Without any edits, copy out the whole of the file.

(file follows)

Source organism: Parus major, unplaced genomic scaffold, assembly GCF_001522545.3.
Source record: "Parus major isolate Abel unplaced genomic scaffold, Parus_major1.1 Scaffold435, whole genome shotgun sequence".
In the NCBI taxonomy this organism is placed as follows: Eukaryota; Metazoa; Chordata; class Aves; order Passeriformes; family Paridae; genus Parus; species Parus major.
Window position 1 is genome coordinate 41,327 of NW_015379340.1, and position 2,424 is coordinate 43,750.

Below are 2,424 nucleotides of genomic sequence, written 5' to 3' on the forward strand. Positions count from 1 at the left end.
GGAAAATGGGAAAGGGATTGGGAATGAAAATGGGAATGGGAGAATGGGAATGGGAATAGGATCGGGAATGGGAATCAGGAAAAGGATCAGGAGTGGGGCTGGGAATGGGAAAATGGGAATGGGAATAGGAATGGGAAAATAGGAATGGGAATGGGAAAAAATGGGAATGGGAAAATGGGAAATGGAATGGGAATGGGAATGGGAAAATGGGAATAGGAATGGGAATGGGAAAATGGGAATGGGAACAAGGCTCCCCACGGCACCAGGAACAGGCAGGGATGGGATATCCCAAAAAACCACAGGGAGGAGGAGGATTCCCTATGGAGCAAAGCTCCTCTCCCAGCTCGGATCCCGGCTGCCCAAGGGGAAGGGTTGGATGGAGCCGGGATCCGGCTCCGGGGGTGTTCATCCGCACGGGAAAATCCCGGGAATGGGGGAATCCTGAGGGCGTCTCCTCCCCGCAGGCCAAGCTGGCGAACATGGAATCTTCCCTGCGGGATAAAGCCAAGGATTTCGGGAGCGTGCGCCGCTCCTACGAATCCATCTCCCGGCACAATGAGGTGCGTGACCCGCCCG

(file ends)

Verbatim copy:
Source organism: Parus major, unplaced genomic scaffold, assembly GCF_001522545.3.
Source record: "Parus major isolate Abel unplaced genomic scaffold, Parus_major1.1 Scaffold435, whole genome shotgun sequence".
In the NCBI taxonomy this organism is placed as follows: Eukaryota; Metazoa; Chordata; class Aves; order Passeriformes; family Paridae; genus Parus; species Parus major.
Window position 1 is genome coordinate 41,327 of NW_015379340.1, and position 2,424 is coordinate 43,750.

Below are 2,424 nucleotides of genomic sequence, written 5' to 3' on the forward strand. Positions count from 1 at the left end.
GGAAAATGGGAAAGGGATTGGGAATGAAAATGGGAATGGGAGAATGGGAATGGGAATAGGATCGGGAATGGGAATCAGGAAAAGGATCAGGAGTGGGGCTGGGAATGGGAAAATGGGAATGGGAATAGGAATGGGAAAATAGGAATGGGAATGGGAAAAAATGGGAATGGGAAAATGGGAAATGGAATGGGAATGGGAATGGGAAAATGGGAATAGGAATGGGAATGGGAAAATGGGAATGGGAACAAGGCTCCCCACGGCACCAGGAACAGGCAGGGATGGGATATCCCAAAAAACCACAGGGAGGAGGAGGATTCCCTATGGAGCAAAGCTCCTCTCCCAGCTCGGATCCCGGCTGCCCAAGGGGAAGGGTTGGATGGAGCCGGGATCCGGCTCCGGGGGTGTTCATCCGCACGGGAAAATCCCGGGAATGGGGGAATCCTGAGGGCGTCTCCTCCCCGCAGGCCAAGCTGGCGAACATGGAATCTTCCCTGCGGGATAAAGCCAAGGATTTCGGGAGCGTGCGCCGCTCCTACGAATCCATCTCCCGGCACAATGAGGTGCGTGACCCGCCCG